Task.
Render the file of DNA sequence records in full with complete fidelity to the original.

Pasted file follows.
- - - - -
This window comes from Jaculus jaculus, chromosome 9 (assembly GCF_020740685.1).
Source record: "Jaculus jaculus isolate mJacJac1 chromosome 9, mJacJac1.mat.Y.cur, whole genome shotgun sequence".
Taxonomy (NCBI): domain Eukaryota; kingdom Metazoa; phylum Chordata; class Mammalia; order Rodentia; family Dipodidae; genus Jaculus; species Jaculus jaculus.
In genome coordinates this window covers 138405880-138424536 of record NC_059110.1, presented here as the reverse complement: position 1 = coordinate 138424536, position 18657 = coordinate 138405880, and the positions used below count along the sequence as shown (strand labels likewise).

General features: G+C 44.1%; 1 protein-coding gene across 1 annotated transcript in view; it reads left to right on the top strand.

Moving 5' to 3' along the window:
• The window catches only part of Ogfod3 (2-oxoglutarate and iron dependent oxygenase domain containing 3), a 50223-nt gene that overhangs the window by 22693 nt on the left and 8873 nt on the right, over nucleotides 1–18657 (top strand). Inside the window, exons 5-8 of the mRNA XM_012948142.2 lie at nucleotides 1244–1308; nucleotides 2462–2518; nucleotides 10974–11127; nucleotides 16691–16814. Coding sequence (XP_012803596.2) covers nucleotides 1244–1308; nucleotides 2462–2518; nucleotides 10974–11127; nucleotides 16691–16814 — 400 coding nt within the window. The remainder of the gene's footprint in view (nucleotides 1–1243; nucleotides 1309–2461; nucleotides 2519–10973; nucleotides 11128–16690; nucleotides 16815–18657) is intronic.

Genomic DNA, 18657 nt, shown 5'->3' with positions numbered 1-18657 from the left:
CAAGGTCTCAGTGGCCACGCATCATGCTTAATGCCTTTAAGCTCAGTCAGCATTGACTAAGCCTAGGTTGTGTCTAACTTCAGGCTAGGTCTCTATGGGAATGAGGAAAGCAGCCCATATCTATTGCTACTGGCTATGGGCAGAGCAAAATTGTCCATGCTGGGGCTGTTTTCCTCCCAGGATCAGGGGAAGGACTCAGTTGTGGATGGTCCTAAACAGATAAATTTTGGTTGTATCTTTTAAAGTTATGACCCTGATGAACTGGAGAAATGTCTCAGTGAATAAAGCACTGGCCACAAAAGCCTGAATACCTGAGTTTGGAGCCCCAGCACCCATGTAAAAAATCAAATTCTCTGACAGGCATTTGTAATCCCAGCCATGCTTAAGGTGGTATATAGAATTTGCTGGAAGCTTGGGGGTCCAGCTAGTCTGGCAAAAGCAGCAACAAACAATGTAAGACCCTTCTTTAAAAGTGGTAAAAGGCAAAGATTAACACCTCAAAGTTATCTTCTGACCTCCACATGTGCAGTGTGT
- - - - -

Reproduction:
This window comes from Jaculus jaculus, chromosome 9 (assembly GCF_020740685.1).
Source record: "Jaculus jaculus isolate mJacJac1 chromosome 9, mJacJac1.mat.Y.cur, whole genome shotgun sequence".
Taxonomy (NCBI): domain Eukaryota; kingdom Metazoa; phylum Chordata; class Mammalia; order Rodentia; family Dipodidae; genus Jaculus; species Jaculus jaculus.
In genome coordinates this window covers 138405880-138424536 of record NC_059110.1, presented here as the reverse complement: position 1 = coordinate 138424536, position 18657 = coordinate 138405880, and the positions used below count along the sequence as shown (strand labels likewise).

General features: G+C 44.1%; 1 protein-coding gene across 1 annotated transcript in view; it reads left to right on the top strand.

Moving 5' to 3' along the window:
• The window catches only part of Ogfod3 (2-oxoglutarate and iron dependent oxygenase domain containing 3), a 50223-nt gene that overhangs the window by 22693 nt on the left and 8873 nt on the right, over nucleotides 1–18657 (top strand). Inside the window, exons 5-8 of the mRNA XM_012948142.2 lie at nucleotides 1244–1308; nucleotides 2462–2518; nucleotides 10974–11127; nucleotides 16691–16814. Coding sequence (XP_012803596.2) covers nucleotides 1244–1308; nucleotides 2462–2518; nucleotides 10974–11127; nucleotides 16691–16814 — 400 coding nt within the window. The remainder of the gene's footprint in view (nucleotides 1–1243; nucleotides 1309–2461; nucleotides 2519–10973; nucleotides 11128–16690; nucleotides 16815–18657) is intronic.

Genomic DNA, 18657 nt, shown 5'->3' with positions numbered 1-18657 from the left:
CAAGGTCTCAGTGGCCACGCATCATGCTTAATGCCTTTAAGCTCAGTCAGCATTGACTAAGCCTAGGTTGTGTCTAACTTCAGGCTAGGTCTCTATGGGAATGAGGAAAGCAGCCCATATCTATTGCTACTGGCTATGGGCAGAGCAAAATTGTCCATGCTGGGGCTGTTTTCCTCCCAGGATCAGGGGAAGGACTCAGTTGTGGATGGTCCTAAACAGATAAATTTTGGTTGTATCTTTTAAAGTTATGACCCTGATGAACTGGAGAAATGTCTCAGTGAATAAAGCACTGGCCACAAAAGCCTGAATACCTGAGTTTGGAGCCCCAGCACCCATGTAAAAAATCAAATTCTCTGACAGGCATTTGTAATCCCAGCCATGCTTAAGGTGGTATATAGAATTTGCTGGAAGCTTGGGGGTCCAGCTAGTCTGGCAAAAGCAGCAACAAACAATGTAAGACCCTTCTTTAAAAGTGGTAAAAGGCAAAGATTAACACCTCAAAGTTATCTTCTGACCTCCACATGTGCAGTGTGT